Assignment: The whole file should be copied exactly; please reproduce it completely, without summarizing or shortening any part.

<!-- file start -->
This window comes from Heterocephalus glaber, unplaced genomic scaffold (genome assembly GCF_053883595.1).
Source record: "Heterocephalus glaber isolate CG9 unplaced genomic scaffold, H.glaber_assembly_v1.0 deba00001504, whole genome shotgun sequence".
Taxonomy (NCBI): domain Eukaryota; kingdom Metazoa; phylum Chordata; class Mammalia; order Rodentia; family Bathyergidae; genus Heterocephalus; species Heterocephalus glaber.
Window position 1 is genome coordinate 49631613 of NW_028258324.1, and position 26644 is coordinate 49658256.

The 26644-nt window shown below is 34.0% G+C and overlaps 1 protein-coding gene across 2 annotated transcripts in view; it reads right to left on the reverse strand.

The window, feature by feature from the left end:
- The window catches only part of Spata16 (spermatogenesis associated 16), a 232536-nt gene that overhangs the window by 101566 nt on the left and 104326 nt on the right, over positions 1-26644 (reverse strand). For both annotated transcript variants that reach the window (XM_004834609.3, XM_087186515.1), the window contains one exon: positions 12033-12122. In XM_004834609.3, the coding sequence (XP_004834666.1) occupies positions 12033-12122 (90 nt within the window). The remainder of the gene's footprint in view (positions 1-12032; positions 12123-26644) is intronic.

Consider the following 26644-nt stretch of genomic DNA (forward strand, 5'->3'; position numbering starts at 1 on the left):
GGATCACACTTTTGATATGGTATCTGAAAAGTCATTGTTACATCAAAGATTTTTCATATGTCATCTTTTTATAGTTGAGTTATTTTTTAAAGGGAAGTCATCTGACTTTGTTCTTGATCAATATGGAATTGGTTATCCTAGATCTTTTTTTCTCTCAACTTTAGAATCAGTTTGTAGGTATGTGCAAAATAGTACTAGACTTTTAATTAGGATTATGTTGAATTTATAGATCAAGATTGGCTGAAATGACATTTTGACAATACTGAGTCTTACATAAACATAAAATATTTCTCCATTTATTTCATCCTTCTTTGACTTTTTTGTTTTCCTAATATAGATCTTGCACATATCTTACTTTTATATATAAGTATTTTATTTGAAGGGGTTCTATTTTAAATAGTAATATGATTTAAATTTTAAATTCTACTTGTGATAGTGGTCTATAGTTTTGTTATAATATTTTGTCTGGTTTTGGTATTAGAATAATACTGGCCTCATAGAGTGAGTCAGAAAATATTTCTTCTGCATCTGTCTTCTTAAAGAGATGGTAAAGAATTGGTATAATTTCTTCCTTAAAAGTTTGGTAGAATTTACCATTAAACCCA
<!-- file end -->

This window comes from Heterocephalus glaber, unplaced genomic scaffold (genome assembly GCF_053883595.1).
Source record: "Heterocephalus glaber isolate CG9 unplaced genomic scaffold, H.glaber_assembly_v1.0 deba00001504, whole genome shotgun sequence".
Taxonomy (NCBI): domain Eukaryota; kingdom Metazoa; phylum Chordata; class Mammalia; order Rodentia; family Bathyergidae; genus Heterocephalus; species Heterocephalus glaber.
Window position 1 is genome coordinate 49631613 of NW_028258324.1, and position 26644 is coordinate 49658256.

The 26644-nt window shown below is 34.0% G+C and overlaps 1 protein-coding gene across 2 annotated transcripts in view; it reads right to left on the reverse strand.

The window, feature by feature from the left end:
- The window catches only part of Spata16 (spermatogenesis associated 16), a 232536-nt gene that overhangs the window by 101566 nt on the left and 104326 nt on the right, over positions 1-26644 (reverse strand). For both annotated transcript variants that reach the window (XM_004834609.3, XM_087186515.1), the window contains one exon: positions 12033-12122. In XM_004834609.3, the coding sequence (XP_004834666.1) occupies positions 12033-12122 (90 nt within the window). The remainder of the gene's footprint in view (positions 1-12032; positions 12123-26644) is intronic.

Consider the following 26644-nt stretch of genomic DNA (forward strand, 5'->3'; position numbering starts at 1 on the left):
GGATCACACTTTTGATATGGTATCTGAAAAGTCATTGTTACATCAAAGATTTTTCATATGTCATCTTTTTATAGTTGAGTTATTTTTTAAAGGGAAGTCATCTGACTTTGTTCTTGATCAATATGGAATTGGTTATCCTAGATCTTTTTTTCTCTCAACTTTAGAATCAGTTTGTAGGTATGTGCAAAATAGTACTAGACTTTTAATTAGGATTATGTTGAATTTATAGATCAAGATTGGCTGAAATGACATTTTGACAATACTGAGTCTTACATAAACATAAAATATTTCTCCATTTATTTCATCCTTCTTTGACTTTTTTGTTTTCCTAATATAGATCTTGCACATATCTTACTTTTATATATAAGTATTTTATTTGAAGGGGTTCTATTTTAAATAGTAATATGATTTAAATTTTAAATTCTACTTGTGATAGTGGTCTATAGTTTTGTTATAATATTTTGTCTGGTTTTGGTATTAGAATAATACTGGCCTCATAGAGTGAGTCAGAAAATATTTCTTCTGCATCTGTCTTCTTAAAGAGATGGTAAAGAATTGGTATAATTTCTTCCTTAAAAGTTTGGTAGAATTTACCATTAAACCCA